NEW YORK, March 4 Funds that invest in world
stocks attracted $55.1 billion in new cash from investors in the
first two months of the year, a record sum according to research
firm TrimTabs Investment Research.
The funds, which include mutual funds and exchange-traded
funds based in the United States that hold world stocks,
exceeded the previous two-month record of $49.1 billion at the
start of 2006, the research firm said.
Investors worldwide have poured large sums of cash into
stock funds so far this year, showing a renewed appetite for
risk after seeking the safety and stable returns of bonds in
Bond funds worldwide attracted $493.5 billion in new money
last year, whereas investors redeemed $69.09 billion from stock
funds, according to fund-tracking firm EPFR Global.
The record two-month inflow into global equity funds at the
start of this year began with a record monthly inflow of $34.4
billion in January, TrimTabs said. Demand fell somewhat in
February, but remained high with inflows of $20.7 billion, the
Global equity funds hold stocks of companies based around
the world, including those in the U.S. Demand for global stock
funds modestly exceeded inflows into global bond funds, which
took in $50.7 billion in the first two months of 2013, according
Global equity funds also attracted more new cash than funds
that hold only U.S. stocks, which took in $37.9 billion over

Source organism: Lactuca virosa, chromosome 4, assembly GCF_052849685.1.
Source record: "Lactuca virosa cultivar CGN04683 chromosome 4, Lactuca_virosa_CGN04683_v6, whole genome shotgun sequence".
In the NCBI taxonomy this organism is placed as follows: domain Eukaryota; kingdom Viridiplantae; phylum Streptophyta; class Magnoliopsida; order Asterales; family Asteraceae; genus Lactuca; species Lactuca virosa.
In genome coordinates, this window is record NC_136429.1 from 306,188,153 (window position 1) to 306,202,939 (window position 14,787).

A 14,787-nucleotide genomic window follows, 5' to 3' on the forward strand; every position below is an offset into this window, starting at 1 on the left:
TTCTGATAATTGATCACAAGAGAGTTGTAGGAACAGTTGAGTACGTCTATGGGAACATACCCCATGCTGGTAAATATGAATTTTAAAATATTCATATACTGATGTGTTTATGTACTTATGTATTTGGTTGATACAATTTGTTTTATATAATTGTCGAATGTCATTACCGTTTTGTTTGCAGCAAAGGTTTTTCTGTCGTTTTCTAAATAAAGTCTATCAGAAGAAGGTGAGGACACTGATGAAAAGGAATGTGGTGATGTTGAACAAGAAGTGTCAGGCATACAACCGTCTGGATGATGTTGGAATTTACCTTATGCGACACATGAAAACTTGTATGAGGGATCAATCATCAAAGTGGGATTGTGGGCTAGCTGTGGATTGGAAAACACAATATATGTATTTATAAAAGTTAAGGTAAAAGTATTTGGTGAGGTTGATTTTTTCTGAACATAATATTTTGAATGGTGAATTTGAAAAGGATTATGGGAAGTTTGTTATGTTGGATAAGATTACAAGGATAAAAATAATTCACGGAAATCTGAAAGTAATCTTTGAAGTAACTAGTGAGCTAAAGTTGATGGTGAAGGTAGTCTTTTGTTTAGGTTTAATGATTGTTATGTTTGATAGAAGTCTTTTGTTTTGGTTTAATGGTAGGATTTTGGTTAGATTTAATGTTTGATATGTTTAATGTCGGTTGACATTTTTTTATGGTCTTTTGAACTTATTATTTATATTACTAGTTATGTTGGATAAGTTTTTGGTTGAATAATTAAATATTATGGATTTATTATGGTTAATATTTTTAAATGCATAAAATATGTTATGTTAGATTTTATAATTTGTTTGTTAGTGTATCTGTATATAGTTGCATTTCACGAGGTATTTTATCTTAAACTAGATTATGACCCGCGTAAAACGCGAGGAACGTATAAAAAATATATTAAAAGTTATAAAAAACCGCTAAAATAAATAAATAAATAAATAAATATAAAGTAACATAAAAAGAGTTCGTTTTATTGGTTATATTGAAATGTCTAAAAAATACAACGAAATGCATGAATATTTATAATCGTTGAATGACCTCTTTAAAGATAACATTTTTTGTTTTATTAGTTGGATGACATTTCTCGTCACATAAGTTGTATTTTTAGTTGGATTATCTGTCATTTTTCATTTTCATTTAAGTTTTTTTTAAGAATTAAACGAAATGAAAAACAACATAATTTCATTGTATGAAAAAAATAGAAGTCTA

January and February, the report added.
The greater demand for global stocks came despite the
outperformance of U.S. stocks compared to world stocks. The
benchmark S&P 500 rose 6.2 percent through February,
whereas the MSCI all-country world equity index
rose 4.32 percent.
Funds that hold U.S. stocks also delivered stronger returns
than funds that hold global stocks. U.S.-focused stock funds
earned an average 6.2 percent through February, TrimTabs said.
That bested the average performance of 2.4 percent from global
equity funds, the report added.
"The U.S. economy, for the typical household, is not very
good," said David Santschi, chief executive officer of TrimTabs.
He cited pressure on consumers stemming from higher taxes and
"They see the growth prospects being better overseas,"
Santschi added with regard to stock markets outside of the U.S.
The big inflows at the start of this year could, however, be
a warning to investors that demand has reached its peak,
"When fund flows become extreme, it suggests that the market
is topping," he said.